Mr. Gingerbread Man’s story, however, has a somewhat sadder ending, as do the stories of many prodigals who stubbornly stick to their guns. He ends up being the lunch of a crafty fox, who was all too willing to take advantage of such a tasty, gullible, and foolish morsel. Let their stories be a lesson to you. Don’t be consumed by the world and its users and abusers. Run into the arms of the Father. He has been waiting for you long enough already.

Jesus continued: “There was a man who had two sons. The younger one said to his father, ‘Father, give me my share of the estate.’ So he divided his property between them.

 “Not long after that, the younger son got together all he had, set off for a distant country and there squandered his wealth in wild living. After he had spent everything, there was a severe famine in that whole country, and he began to be in need. So he went and hired himself out to a citizen of that country, who sent him to his fields to feed pigs. He longed to fill his stomach with the pods that the pigs were eating, but no one gave him anything.
 “When he came to his senses, he said, ‘How many of my father’s hired servants have food to spare, and here I am starving to death! I will set out and go back to my father and say to him: Father, I have sinned against heaven and against you. I am no longer worthy to be called your son; make me like one of your hired servants.’ So he got up and went to his father.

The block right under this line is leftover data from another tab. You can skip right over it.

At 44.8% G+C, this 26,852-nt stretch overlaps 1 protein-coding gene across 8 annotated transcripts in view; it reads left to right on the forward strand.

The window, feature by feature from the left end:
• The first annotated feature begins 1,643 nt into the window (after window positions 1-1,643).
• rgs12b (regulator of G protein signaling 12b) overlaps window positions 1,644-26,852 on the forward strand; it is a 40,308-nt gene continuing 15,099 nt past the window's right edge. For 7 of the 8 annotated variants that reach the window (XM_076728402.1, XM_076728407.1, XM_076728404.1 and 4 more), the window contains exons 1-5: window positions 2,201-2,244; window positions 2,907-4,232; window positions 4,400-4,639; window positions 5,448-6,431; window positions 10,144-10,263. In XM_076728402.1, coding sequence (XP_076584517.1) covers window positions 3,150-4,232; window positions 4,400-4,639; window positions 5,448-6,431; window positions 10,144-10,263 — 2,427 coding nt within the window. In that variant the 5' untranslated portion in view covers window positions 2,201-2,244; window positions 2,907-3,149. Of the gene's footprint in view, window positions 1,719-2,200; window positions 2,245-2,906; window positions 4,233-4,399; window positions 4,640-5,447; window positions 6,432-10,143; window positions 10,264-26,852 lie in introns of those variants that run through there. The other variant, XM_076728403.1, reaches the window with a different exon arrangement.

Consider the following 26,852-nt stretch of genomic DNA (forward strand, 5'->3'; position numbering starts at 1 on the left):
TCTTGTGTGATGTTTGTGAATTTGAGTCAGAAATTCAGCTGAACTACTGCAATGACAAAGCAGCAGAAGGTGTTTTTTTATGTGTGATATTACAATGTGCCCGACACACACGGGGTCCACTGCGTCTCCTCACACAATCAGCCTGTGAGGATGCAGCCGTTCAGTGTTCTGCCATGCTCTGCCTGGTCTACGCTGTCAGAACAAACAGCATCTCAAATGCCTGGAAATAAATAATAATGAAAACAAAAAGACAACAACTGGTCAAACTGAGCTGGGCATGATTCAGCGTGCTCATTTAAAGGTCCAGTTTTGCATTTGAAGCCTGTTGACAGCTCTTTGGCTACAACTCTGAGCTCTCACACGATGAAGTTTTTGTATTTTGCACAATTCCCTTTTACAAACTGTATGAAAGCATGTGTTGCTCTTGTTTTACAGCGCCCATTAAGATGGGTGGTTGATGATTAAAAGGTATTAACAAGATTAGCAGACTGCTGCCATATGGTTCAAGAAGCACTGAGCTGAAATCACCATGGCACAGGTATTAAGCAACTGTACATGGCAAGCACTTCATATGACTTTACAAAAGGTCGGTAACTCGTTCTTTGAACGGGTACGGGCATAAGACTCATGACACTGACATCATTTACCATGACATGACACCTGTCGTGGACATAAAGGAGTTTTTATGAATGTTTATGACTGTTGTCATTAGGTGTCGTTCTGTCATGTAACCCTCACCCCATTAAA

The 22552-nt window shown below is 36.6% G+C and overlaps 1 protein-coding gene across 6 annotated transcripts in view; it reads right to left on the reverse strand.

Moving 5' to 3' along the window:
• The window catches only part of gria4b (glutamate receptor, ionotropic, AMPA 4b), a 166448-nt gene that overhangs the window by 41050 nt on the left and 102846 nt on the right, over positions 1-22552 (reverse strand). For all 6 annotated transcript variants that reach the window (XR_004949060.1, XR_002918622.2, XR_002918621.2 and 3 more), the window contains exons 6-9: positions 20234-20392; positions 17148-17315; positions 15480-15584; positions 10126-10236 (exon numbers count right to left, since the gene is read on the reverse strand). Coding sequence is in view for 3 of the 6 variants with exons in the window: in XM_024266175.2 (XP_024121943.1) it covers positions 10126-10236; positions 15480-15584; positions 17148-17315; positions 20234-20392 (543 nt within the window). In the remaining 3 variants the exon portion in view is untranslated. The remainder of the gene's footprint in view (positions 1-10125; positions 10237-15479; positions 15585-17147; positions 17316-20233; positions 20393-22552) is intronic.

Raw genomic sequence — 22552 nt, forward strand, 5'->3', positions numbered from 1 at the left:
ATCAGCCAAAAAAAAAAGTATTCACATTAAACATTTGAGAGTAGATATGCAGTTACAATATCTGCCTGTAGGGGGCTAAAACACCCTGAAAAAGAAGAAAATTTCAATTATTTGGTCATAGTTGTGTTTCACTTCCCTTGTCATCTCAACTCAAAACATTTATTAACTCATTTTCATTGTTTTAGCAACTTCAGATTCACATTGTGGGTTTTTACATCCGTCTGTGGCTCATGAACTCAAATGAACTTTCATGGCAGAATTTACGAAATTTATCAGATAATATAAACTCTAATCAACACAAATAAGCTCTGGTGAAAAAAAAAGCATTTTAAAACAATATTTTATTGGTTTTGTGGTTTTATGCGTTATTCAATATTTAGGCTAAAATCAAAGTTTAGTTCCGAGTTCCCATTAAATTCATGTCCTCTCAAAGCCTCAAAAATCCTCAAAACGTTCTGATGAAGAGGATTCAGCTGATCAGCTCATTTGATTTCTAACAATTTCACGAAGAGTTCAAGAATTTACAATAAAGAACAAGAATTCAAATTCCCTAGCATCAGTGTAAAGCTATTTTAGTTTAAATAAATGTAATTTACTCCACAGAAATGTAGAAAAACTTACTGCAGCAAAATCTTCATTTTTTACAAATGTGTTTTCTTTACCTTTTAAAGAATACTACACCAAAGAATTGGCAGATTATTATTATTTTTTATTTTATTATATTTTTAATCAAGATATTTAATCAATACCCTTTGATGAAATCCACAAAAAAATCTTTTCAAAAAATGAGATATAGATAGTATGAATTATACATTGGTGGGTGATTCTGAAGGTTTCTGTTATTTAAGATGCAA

“But while he was still a long way off, his father saw him and was filled with compassion for him; he ran to his son, threw his arms around him and kissed him.
 “The son said to him, ‘Father, I have sinned against heaven and against you. I am no longer worthy to be called your son.’
 “But the father said to his servants, ‘Quick! Bring the best robe and put it on him. Put a ring on his finger and sandals on his feet. Bring the fattened calf and kill it. Let’s have a feast and celebrate. For this son of mine was dead and is alive again; he was lost and is found.’ So they began to celebrate.
 “Meanwhile, the older son was in the field. When he came near the house, he heard music and dancing. So he called one of the servants and asked him what was going on. ‘Your brother has come,’ he replied, ‘and your father has killed the fattened calf because he has him back safe and sound.’
 “The older brother became angry and refused to go in. So his father went out and pleaded with him. But he answered his father, ‘Look! All these years I’ve been slaving for you and never disobeyed your orders. Yet you never gave me even a young goat so I could celebrate with my friends. But when this son of yours who has squandered your property with prostitutes comes home, you kill the fattened calf for him!’

 “ ‘My son,’ the father said, ‘you are always with me, and everything I have is yours. But we had to celebrate and be glad, because this brother of yours was dead and is alive again; he was lost and is found.’ ”